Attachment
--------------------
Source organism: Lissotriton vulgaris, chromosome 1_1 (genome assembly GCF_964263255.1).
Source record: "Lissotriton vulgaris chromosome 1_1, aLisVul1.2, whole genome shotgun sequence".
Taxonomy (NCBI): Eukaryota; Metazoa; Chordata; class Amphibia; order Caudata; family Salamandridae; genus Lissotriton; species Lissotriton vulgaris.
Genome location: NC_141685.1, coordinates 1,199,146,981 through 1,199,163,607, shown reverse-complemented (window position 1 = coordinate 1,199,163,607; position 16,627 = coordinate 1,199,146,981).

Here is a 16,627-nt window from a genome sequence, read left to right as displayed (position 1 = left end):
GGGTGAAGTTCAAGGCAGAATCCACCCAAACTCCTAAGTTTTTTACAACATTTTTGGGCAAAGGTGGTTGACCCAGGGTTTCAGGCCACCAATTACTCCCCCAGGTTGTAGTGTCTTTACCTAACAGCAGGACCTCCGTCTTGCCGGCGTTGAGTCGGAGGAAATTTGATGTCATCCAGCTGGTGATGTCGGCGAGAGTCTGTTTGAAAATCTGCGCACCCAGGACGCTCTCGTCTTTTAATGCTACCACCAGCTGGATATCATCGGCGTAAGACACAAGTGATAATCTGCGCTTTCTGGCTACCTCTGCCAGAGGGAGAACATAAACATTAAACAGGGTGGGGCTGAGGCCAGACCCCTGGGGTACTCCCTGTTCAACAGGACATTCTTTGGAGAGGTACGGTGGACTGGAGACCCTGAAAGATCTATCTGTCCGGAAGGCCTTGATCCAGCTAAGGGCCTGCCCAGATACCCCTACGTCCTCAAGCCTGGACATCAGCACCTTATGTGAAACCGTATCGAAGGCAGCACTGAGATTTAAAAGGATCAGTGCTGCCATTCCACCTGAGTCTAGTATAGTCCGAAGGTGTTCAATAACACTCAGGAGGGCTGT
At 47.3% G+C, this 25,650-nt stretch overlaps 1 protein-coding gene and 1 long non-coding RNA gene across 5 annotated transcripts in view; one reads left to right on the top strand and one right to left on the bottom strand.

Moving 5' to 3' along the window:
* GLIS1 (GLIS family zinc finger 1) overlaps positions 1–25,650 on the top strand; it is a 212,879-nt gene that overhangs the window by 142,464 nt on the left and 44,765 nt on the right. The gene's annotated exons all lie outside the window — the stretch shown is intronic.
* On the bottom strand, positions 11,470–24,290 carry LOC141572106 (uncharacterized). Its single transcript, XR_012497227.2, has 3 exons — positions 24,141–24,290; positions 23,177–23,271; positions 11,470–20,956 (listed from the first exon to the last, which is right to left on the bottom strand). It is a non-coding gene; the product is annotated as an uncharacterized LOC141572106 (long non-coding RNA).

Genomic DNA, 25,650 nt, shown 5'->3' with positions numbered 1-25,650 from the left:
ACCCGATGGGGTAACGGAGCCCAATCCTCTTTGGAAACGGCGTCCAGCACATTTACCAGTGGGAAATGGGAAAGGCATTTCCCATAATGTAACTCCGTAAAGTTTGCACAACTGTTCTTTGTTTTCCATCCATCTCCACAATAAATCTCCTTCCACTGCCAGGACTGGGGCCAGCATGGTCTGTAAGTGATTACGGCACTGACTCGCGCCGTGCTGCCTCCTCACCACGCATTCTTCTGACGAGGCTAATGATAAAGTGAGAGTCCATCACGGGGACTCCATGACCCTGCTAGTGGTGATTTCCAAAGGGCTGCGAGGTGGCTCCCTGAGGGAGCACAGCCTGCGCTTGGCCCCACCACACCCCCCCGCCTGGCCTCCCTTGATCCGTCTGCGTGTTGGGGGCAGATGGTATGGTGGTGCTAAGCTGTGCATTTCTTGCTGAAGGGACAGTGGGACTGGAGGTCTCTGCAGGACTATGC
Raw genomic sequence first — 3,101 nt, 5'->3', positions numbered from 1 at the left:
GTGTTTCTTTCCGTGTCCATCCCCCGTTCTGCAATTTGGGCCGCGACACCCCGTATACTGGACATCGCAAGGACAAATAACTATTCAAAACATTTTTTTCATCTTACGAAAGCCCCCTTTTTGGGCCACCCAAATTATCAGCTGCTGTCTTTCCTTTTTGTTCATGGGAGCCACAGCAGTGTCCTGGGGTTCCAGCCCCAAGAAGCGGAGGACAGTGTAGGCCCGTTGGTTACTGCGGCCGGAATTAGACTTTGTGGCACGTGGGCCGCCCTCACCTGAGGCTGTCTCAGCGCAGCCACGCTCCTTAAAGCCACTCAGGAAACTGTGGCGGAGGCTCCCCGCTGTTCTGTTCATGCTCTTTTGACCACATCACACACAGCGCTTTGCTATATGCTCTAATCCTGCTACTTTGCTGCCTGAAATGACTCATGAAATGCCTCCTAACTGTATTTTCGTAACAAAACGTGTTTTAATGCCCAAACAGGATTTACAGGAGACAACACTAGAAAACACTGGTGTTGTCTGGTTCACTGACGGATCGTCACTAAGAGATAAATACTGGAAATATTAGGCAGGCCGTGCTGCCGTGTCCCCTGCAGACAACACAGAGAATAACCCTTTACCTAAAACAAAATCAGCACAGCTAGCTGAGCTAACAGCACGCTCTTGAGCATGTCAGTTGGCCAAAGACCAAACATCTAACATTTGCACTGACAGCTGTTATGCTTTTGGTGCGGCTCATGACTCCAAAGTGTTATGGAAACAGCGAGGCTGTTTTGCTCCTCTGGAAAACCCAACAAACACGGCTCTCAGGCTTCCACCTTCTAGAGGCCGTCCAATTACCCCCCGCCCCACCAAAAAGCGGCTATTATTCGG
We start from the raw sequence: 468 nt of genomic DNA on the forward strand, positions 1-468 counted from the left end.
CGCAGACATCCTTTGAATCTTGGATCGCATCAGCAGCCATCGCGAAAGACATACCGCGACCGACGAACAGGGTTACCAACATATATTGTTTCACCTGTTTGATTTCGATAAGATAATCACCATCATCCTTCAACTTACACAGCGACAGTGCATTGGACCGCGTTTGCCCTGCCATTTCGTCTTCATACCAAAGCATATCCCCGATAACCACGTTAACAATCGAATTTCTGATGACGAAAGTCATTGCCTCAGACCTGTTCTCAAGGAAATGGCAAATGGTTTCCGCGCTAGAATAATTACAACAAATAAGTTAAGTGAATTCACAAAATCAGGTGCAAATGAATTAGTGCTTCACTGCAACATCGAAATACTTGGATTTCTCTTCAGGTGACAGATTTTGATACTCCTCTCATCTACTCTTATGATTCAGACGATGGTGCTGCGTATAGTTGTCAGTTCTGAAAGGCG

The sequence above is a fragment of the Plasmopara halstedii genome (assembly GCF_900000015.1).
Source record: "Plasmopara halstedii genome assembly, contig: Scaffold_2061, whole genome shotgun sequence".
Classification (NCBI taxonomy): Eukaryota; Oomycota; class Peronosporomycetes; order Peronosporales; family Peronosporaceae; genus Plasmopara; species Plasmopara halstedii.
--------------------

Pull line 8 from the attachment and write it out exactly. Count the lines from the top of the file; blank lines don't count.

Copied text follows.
Moving 5' to 3' along the window: